On the Topic of “Sin”

The concept of “Sin” has been around for a very long time. Growing up in a Catholic household, sin was one of those things that went hand in hand with “Guilt”. These two words are largely synonymous for most Catholics. Sin is something that goes against “God’s” wishes and pisses him off. In the Catholic world, there are really two classifications of sin that any young Catholic learns at a young age. For a Catholic there are Venial sins and mortal sins.

A “Venial Sin” is a relatively slight sin that does not entail damnation of the soul. Venial sins must be reported later to the priest as soon as you can to gain forgiveness from God.

A “Mortal Sin” is a grave (no pun intended) sin that’s so severe, if you don’t confess to a priest before your death, you most likely will spend eternity in hell. Wow, sounds serious doesn’t it….

Sins are a big deal to Catholics and with this type of mindset toward “Sin” it’s no wonder most all Catholics in good standing with the church carry around huge amounts of guilt. How would it be possible to not carry guilt when from a young age Catholics are taught they are sinners who need to be forgiven by a priest first and then God?. To add insult to guilty injury, the list of Mortal sins endangering your soul just got a whole lot bigger. In the last few years, thanks to the Pope and the Vatican, the newly overhauled list of seven added several more to cope with the age of globalization.

The newly added sins are aimed at those who undermine society in far reaching ways, including by taking or dealing in drugs, polluting the environment, and engaging in “manipulative” genetic science according to a recent “The Times of London” report.

Also new to the list are pedophilia, abortion, and social injustices that cause poverty or “the excessive accumulation of wealth by a few”. These added sins join the long-standing evils of lust, gluttony, avarice, sloth, anger, envy and pride as mortal sins – the gravest kind, which threaten the soul with eternal damnation unless absolved before death through confession or penitence. Supposedly, the Pope lamented the “decreasing sense of sin” in today’s “secularized world,” and falling rates of Roman Catholics going to confession, The Times reported. According to the head of the Apostolic Penitentiary, the Vatican body which oversees confessions and plenary indulgences, said after a week-long Lenten seminar for priests that surveys showed 60 % of Catholics in Italy no longer go to confession.

There is now a belief in the church that sin now has social resonance. One church official said, “You offend God not only by stealing, blaspheming or coveting your neighbor’s wife, but also by ruining the environment, carrying out morally debatable scientific experiments, or allowing genetic manipulations which alter DNA or compromise embryos.”

With this being said, is it any wonder Catholics carry around huge baggage when it comes to Sin? It appears to me, “Sin” is something created by man to control people, and get them to church to confess their sins to priests, drive up attendance to mass, increase the collection plate tally ea. week, and keep people in perpetual fear and guilt.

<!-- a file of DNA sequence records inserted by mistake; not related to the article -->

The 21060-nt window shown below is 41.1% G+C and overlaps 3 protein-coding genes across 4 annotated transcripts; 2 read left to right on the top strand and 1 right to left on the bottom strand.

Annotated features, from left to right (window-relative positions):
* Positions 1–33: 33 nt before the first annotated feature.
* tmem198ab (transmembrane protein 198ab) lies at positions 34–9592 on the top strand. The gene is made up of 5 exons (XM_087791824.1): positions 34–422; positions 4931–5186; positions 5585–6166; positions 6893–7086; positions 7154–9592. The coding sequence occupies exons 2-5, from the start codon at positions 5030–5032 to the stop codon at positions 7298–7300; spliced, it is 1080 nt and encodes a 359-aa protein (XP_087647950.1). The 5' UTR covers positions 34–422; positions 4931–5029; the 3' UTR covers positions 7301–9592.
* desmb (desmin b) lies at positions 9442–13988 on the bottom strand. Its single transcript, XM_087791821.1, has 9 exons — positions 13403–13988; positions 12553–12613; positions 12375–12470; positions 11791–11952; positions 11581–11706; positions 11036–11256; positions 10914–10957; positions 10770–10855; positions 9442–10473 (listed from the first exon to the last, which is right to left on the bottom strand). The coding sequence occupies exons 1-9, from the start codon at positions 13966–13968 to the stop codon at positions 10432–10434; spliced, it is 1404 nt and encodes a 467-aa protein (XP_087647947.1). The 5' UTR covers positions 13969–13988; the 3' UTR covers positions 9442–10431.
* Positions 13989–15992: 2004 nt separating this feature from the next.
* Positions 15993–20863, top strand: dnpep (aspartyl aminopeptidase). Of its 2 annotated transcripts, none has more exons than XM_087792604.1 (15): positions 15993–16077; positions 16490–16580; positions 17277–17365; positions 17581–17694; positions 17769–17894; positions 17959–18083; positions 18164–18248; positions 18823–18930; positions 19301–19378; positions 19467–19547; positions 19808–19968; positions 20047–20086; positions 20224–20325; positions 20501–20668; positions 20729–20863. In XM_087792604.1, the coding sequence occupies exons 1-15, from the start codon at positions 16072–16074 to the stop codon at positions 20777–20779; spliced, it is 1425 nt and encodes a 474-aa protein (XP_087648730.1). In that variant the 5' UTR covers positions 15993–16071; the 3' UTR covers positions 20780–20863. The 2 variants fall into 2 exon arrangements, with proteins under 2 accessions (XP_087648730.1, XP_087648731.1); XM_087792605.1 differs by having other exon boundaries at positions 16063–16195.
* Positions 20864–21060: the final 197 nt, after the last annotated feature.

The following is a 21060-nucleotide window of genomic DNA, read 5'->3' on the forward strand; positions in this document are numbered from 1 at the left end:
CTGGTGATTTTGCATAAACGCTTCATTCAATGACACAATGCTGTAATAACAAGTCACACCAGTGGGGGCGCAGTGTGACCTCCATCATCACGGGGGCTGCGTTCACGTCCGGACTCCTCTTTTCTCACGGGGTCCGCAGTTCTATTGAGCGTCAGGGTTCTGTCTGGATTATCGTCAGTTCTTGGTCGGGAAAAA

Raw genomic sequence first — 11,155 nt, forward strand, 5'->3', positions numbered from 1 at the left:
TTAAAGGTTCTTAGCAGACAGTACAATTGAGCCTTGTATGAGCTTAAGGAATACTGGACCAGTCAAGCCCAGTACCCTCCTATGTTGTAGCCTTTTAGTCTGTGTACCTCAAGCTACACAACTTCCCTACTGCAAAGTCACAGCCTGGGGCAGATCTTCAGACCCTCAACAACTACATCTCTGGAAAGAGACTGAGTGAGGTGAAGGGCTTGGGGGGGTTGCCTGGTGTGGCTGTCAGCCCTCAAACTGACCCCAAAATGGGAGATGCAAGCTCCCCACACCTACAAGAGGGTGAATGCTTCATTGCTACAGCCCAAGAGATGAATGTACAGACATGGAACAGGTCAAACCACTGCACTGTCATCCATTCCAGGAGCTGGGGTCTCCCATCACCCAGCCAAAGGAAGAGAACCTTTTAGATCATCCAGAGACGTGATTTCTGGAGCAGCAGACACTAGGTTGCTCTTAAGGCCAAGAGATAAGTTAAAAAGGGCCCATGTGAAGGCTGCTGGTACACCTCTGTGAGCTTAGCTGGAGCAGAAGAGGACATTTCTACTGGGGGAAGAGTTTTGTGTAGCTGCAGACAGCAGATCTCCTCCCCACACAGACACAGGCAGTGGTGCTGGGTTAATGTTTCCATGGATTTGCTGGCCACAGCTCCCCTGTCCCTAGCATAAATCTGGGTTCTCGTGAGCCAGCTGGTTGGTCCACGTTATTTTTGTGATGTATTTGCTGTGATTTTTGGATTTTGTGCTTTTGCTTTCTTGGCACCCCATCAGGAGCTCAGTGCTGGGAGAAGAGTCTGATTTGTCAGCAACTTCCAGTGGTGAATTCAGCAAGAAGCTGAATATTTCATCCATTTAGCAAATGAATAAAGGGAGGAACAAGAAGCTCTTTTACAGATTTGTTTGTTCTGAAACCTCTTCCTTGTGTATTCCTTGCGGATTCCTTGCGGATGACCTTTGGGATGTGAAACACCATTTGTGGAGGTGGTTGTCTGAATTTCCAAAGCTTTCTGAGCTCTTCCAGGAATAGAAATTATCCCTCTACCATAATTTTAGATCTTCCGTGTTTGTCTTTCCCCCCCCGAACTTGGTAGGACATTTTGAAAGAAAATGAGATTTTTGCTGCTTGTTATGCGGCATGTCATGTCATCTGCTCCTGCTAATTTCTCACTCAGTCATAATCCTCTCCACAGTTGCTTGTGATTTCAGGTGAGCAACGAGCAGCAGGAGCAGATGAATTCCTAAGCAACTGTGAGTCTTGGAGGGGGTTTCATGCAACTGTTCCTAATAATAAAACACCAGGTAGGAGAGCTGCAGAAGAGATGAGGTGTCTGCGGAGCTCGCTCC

I’ll close this with two stories that hammer home Catholic guilt.

1) My oldest sister told me recently when she was going to Catholic school as a youngster, the nuns and priest stressed the importance of not sinning. Per her, “One sin, the kissing of boy, was considered a venial sin up to 3 seconds… The rub was, it turned to mortal sin AFTER 3 seconds… so, one 1000, two 1000, three 1000… she counted ea. time. This is why I was in the confessional every Sunday because we never stopped at 3 seconds.” She still 60+ years later remembers kissing a boy and counting during the deed so as to break away from his embrace in time to avoid sinning. Like the expectation of the category “Venial Sin”, it was almost impossible to live up to Catholic doctrine and expectations.

2) One weekend while attending mass with the family, I was looking particularly dapper standing next to my father. During the service, I evidently was rattling the coins in my pocket (out of shear boredom I suspect) when my father hauled off and slapped me across the face. His words that followed slammed home the meaning of “Sin” in my family and how closely we adhered to the church’s ordinances. My dad’s slap was followed by the simple words, “Stop showing off”. I can say with 100% confidence some 50 years later, the idea of showing off the large quantity of coinage in my pocket never crossed my mind at the time. And yet, as of this writing I still remember the guilt and pain I felt for offending my father and God in that moment.

It appears the Catholic church is seeing a decline in the number of people viewing “Sin” as something the church, (vis-à-vis God’s newly chosen) can determine. As much as the Catholic church wants to add more “Sins” to their list. I for one call bullshit on the entire concept of “Sin”.

I submit, “Sin” doesn’t exist and neither does the God who supposedly gives two shits about it. If we can remove the concept of “Sin” from our life, we can begin to live an authentic and fulfilling life free from undue guilt and anxiety. Give it a try.

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